• If a putt from the putting green hits another ball at rest on the putting green, whether it is your side or your opponents’ there is no penalty in match play. Rule 19-5.  Just play your ball from where it comes to rest. A two stokes penalty applies in stroke play.
  • You are not required to keep a score card in match play – the winner is the player who wins the most holes. The match is over when one player is ahead by more holes than remain to play.
  • In match play, players may discontinue their match by agreement, unless by so doing the competition is delayed. In stroke play, players may not suspend play for bad weather, unless they consider there is danger from lightning.
  • Unlike stroke play, where you have an obligation to your fellow competitors to report every breach of a Rule that you witness, you do not have to in match play situations, as you may disregard, or overlook any breach of a Rule by your opponent. Only you, or your side, are affected – it does not affect any other entrant in the match play competition. However, you still must not say anything to your opponent, as under Rule 1-3 there cannot be agreement with your opponent to waive any penalty incurred by either side.
  • If a player incurs a penalty that was not observed by their opponent they must inform the opponent as soon as practicable. If the player fails to do so before their opponent makes their next stroke they lose the hole, Rule 9-2b. This penalty also applies if a player gives incorrect information during play of a hole regarding the number of strokes taken and does not correct the mistake before their opponent makes their next stroke.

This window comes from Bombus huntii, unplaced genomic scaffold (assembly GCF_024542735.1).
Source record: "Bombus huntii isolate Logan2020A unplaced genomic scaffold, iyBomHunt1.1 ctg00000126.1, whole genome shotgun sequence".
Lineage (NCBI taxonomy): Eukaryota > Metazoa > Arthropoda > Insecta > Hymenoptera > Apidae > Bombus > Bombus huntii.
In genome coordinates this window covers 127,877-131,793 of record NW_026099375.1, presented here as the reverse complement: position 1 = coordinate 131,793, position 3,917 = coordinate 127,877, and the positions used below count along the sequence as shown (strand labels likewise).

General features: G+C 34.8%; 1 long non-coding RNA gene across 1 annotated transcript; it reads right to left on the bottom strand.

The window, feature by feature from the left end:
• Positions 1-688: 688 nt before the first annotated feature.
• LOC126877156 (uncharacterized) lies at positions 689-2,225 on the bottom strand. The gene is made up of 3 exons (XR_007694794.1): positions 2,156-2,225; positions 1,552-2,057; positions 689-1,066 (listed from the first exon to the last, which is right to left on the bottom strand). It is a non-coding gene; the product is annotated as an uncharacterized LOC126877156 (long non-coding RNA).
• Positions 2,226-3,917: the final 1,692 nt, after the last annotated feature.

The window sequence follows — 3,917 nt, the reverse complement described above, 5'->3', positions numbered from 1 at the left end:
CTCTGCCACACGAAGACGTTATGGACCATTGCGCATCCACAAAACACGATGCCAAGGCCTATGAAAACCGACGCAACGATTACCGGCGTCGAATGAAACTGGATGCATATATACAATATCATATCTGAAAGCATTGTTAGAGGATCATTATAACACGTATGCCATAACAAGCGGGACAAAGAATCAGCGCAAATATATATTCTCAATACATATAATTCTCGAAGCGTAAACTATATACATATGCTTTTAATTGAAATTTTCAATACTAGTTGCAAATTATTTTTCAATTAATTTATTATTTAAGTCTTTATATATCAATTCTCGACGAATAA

Rhodes points out that in stroke play, a competitor who knows that a fellow competitor has breached a Rule should bring to light the transgression by notifying the player, their marker or the Committee, even if they are not their marker, because the interests of every other player in the competition are affected if a competitor returns a score that does not include a penalty that they had incurred.
Be aware however, if you observe an opponent’s breach of Rule and for whatever reason do not want to penalise him, (eg when the breach is something unintentional that does not result in any benefit), you must keep quiet and not mention it, at least until after the game. If you bring the breach to the attention of your opponent, but do not then penalise him for it, both sides would be disqualified for agreeing to waive a Rule – see Decision 1-3/4.
Your Club promotes the importance of all players supporting play in accordance with all the Rules, but recommends that the best way to do this, in order to avoid the risk of an unpleasant incident, is to stop a player before he breaches a Rule. Giving information on the Rules is not advice and is to be encouraged in both stroke play and match play.

Rhodes has produced a downloadable document that may be of interest to those that play, or are anticipating playing, match play golf – ‘So You Are Going to Play Match Play!’  Go to http://www.rhodesrulesschool.com/so-you-are-going-to-play-match-play/ for details.